Technology may empower and disempower populations. From WIRED's "Inside China’s Surveillance Crackdown on Uyghurs": local police target the Uyghur Muslims with a state of surveillance lockdown, for their messaging, words, and movement, which is monitored for their extremist potential. Likewise, Foreign Policy's "Chinese Surveillance Grows Beyond Xinjiang": recounts a similar account of an unexpected police inspection of a small language school, with non-Chinese attendees checked for their visas. Technology used to watch and control Uighurs in Xinjiang has disenfranchised them by restricting their rights to free expression, assembly, and privacy, limiting their capacity to participate in democratic processes and fight for reform. This case emphasizes the necessity for legislative privacy rights and secure internet places where individuals can voice criticism without fear. This case study provides important democratic citizenship lessons. First, unrestrained digital surveillance may undermine democracy and violate human rights. Second, societies must preserve privacy rights and civic spaces, both real and digital, to allow political conversation and activism without fear of persecution. Ultimately, this case study warns other nations to carefully assess digital monitoring and balance national security considerations with democratic citizenship and human rights. Digital monitoring threatens democracy in China's Uighur people. This case and this course's themes can help us grasp the relevance of privacy rights and safe digital environments in sustaining a dynamic and inclusive democracy.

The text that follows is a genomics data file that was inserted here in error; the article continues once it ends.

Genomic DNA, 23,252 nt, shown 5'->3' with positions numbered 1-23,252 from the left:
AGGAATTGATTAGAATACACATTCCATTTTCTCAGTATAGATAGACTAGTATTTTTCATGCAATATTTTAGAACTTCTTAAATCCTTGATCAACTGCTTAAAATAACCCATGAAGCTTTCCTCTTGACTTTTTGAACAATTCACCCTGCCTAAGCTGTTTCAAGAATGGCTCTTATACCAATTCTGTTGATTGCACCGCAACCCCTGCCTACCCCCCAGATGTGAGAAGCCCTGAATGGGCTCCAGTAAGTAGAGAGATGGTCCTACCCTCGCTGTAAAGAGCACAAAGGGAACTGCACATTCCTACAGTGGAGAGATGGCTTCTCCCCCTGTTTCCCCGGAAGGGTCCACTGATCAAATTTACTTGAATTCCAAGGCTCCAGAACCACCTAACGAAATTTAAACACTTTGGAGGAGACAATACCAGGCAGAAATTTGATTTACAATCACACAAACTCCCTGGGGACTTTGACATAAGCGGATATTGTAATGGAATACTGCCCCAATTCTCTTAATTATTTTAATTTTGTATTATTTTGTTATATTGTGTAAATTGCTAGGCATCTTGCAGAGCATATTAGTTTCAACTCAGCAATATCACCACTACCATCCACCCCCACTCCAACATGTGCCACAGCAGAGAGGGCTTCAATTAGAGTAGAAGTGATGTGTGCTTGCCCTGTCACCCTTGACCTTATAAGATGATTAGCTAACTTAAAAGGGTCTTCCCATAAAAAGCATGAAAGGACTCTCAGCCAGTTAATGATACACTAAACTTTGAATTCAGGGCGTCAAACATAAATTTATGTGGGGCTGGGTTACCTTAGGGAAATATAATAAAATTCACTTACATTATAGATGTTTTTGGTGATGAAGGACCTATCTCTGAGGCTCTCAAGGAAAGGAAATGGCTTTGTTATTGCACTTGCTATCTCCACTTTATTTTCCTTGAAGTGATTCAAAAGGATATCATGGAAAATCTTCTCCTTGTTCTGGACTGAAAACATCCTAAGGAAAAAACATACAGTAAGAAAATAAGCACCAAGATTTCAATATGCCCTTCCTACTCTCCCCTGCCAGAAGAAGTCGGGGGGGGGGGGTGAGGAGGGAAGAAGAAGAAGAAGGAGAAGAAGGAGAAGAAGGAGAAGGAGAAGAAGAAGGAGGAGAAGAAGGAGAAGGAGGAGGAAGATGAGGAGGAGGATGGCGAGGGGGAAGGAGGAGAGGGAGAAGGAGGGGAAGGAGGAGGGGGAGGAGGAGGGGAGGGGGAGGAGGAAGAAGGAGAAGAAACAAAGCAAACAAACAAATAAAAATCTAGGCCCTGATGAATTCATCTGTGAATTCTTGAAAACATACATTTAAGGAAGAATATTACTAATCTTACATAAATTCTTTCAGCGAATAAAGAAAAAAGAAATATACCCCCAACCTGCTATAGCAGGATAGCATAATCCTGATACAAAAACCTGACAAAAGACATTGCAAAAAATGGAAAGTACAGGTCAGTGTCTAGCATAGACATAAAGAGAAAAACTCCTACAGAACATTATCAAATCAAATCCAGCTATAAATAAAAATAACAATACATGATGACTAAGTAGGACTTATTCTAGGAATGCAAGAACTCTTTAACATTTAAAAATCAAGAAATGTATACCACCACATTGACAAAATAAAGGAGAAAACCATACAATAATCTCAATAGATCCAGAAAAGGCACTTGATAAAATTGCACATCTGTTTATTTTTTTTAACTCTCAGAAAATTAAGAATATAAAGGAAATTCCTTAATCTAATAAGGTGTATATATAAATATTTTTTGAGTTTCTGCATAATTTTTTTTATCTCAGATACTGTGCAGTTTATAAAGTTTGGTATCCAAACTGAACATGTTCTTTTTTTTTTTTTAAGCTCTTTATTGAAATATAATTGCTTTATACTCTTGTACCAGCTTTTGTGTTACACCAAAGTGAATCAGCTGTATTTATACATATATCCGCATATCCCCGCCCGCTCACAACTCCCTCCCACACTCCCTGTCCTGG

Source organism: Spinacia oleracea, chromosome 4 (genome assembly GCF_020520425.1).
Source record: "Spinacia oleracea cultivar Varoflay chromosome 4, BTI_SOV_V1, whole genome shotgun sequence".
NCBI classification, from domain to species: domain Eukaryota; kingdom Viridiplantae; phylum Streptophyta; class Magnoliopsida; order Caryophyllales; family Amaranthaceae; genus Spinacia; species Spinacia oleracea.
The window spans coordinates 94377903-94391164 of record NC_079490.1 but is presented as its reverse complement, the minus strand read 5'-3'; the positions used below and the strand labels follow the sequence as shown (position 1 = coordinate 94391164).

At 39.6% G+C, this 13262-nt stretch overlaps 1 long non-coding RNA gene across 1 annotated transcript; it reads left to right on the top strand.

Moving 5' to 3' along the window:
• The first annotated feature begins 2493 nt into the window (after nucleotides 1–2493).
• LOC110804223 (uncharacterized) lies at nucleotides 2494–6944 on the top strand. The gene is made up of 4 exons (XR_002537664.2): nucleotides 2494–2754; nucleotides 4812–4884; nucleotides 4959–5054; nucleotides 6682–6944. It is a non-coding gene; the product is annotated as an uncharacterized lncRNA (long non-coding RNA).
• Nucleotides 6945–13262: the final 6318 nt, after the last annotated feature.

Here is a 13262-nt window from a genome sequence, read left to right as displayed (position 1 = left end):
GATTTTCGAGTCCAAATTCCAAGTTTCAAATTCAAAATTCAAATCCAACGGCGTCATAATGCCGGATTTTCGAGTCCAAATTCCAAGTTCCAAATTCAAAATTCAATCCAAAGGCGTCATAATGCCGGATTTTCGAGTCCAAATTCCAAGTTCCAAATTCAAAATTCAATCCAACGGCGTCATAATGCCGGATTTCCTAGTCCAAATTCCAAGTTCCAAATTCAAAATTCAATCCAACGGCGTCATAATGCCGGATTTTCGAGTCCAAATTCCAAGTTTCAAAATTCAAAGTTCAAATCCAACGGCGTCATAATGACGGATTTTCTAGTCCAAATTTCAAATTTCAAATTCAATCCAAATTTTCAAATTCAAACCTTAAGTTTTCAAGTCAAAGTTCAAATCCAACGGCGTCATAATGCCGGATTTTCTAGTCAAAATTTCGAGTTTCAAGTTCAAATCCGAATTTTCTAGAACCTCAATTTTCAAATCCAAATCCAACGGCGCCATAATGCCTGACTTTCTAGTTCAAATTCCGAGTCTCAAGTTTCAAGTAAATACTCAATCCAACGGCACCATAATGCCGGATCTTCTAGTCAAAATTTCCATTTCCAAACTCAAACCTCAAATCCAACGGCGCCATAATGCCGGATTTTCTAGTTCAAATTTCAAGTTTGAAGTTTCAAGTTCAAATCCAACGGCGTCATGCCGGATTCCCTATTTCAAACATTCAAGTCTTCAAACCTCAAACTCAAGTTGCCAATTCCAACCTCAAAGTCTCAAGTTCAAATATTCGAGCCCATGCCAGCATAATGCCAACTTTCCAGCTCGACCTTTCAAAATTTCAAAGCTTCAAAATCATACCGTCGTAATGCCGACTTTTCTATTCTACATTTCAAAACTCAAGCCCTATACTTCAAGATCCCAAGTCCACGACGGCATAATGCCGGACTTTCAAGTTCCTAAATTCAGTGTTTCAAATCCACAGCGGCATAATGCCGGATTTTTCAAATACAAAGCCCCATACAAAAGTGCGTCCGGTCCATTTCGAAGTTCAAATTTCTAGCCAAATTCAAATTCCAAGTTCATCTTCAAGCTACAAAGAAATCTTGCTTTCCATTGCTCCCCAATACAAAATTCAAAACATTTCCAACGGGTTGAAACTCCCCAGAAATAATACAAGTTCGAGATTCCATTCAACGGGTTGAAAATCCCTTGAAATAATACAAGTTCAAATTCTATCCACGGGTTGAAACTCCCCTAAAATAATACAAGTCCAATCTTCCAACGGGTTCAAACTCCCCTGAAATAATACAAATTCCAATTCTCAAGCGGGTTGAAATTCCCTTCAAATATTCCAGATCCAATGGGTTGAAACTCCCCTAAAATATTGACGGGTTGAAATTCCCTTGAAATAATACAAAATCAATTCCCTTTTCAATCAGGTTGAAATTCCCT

This growing use of digital monitoring by businesses and governments poses a serious danger to democratic citizenship since it impairs people's rights to privacy and their freedom to voice their opinions. By analyzing the effects of governmental and corporate monitoring tactics on privacy rights and the ability of individuals to express their disagreement, we have investigated how digital surveillance has impacted citizenship. We have also highlighted potential solutions to this problem by highlighting the necessity of protecting personal information and the construction of safe digital spaces for political organization by using notions such as privacy as a fundamental human right and the significance of civic spaces. Examining the Uighur community in China has shown that it is crucial to uphold democratic norms as technology advances. This example also emphasizes how detrimental unregulated digital surveillance can be, and we have gained understanding about the importance of protecting individual rights and public spaces for creating an inclusive democracy that thrives.